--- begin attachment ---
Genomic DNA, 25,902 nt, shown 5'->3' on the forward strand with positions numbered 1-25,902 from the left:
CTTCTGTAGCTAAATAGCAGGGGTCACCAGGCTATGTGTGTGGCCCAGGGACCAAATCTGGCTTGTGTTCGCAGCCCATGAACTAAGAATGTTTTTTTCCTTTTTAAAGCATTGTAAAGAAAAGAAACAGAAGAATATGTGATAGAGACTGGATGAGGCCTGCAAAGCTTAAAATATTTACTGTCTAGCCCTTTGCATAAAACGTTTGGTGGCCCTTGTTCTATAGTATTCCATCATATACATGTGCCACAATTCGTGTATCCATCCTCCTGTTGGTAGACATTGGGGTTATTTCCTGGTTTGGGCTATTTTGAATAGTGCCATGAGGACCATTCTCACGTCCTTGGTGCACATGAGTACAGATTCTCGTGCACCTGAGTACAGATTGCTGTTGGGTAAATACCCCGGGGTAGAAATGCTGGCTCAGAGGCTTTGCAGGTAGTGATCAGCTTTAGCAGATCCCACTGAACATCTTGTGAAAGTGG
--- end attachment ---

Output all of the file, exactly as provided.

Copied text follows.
Genomic DNA, 25,902 nt, shown 5'->3' on the forward strand with positions numbered 1-25,902 from the left:
CTTCTGTAGCTAAATAGCAGGGGTCACCAGGCTATGTGTGTGGCCCAGGGACCAAATCTGGCTTGTGTTCGCAGCCCATGAACTAAGAATGTTTTTTTCCTTTTTAAAGCATTGTAAAGAAAAGAAACAGAAGAATATGTGATAGAGACTGGATGAGGCCTGCAAAGCTTAAAATATTTACTGTCTAGCCCTTTGCATAAAACGTTTGGTGGCCCTTGTTCTATAGTATTCCATCATATACATGTGCCACAATTCGTGTATCCATCCTCCTGTTGGTAGACATTGGGGTTATTTCCTGGTTTGGGCTATTTTGAATAGTGCCATGAGGACCATTCTCACGTCCTTGGTGCACATGAGTACAGATTCTCGTGCACCTGAGTACAGATTGCTGTTGGGTAAATACCCCGGGGTAGAAATGCTGGCTCAGAGGCTTTGCAGGTAGTGATCAGCTTTAGCAGATCCCACTGAACATCTTGTGAAAGTGG